Fuel for flaming youth
‘Moonrise Kingdom’, 2012, cert, 12A, dir Wes Anderson, 3/5

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A friend of mine declared that if all films were racially categorised (like Spike Lee films are classed as black cinema) Moonrise Kingdom would be labelled in the white middle class genre. He does have a point, as this is a Wes Anderson film and most of his films would fit this label. Certainly his latest work, like all his films, glows with that warm, quirky, indie character of his which both annoys and charms me.

Set on an island off the coast of New England in the 1960s (when the island doesn’t even have proper roads or towns yet), the character and quirkiness of the island’s peaceful, close-knit community is exaggerated to place the audience in their comfort zone, along with the warmth and colour exuding from the unusual shots and soundtrack.

But a storm is brewing (the worst to hit the island in history) and the community is thrown into chaos after two young adolescents (Jared Gilman and Kara Hayward in impressive performances) both considered ‘emotionally disturbed’ outsiders, run away together. The hunt is organised by the exasperated parents of the girl (Anderson favourite Bill Murray and Frances McDormand) and the well meaning chief of police (Bruce Willis in a surprisingly gentle role) and an order-obsessed Scoutmaster (in a funny turn from Edward Norton).

The film is full of charm, comedy and emotion but it is a little too quirky to the point of being annoying and unrealistic. If that matters little to you though, it’s an enjoyable ride.  

We need to talk about Kevin, 2011, cert. 15, dir. Lynne Ramsay, 4/5 stars

imageI felt guilty about seeing the film before reading the book but I’m still grateful for seeing the film. From what I’ve heard of the book, I was expecting the film to be some psychological profile of this Kevin character, utilising obvious tactics to jerk sympathy from the audience. What I got was something different.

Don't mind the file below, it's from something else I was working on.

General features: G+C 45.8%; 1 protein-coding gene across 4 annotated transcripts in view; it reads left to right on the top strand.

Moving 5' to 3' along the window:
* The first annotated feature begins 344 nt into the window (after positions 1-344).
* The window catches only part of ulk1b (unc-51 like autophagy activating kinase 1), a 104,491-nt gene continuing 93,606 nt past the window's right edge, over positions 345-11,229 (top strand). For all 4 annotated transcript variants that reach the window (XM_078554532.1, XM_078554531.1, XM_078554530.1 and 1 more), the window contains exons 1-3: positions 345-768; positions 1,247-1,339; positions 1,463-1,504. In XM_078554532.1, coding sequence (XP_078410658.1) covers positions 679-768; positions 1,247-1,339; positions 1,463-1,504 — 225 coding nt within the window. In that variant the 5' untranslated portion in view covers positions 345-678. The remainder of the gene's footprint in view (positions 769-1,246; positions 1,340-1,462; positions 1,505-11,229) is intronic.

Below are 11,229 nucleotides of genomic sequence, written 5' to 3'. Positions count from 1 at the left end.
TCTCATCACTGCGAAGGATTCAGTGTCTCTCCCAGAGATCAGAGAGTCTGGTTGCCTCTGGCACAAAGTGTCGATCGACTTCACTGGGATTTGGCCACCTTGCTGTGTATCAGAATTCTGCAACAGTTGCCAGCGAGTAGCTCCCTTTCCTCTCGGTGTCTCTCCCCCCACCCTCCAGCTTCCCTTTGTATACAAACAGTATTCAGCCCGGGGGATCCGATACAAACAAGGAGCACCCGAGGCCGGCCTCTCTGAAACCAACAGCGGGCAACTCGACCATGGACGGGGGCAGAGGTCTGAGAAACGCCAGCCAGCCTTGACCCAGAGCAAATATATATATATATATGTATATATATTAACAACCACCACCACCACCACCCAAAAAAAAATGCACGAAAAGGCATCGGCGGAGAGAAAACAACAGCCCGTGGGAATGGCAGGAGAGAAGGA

For one thing, there’s hardly any dialogue. For another, the film is highly anti-chronological, the narrative jumping all over the place from different times in the characters’ histories. Yet somehow, the plot is easy to follow and it still manages to keep certain facts and events hidden from the audience throughout, which is nothing short of genius. As for the lack of dialogue, I enjoy minimalist films and enjoyed sitting back to watch the various, sometimes beautifully shot scenes follow their course, the characters letting their motives be known through other means than words.

The film was also pretty terrifying, even if the sinister Kevin character was a bit two dimensional and the symbolism of blood was over-used. What made the film scary, however, was the threatening suggestion of violence maintained throughout and which is never shown. We are only shown the aftermath, which made it much more shocking. A refreshing and chilling take on family, community, violence and the sociopath, with great performances, particularly from Tilda Swinton as a mother who successfully confuses our sympathies in how she raised Kevin and how she is treated after her son causes mayhem within their community.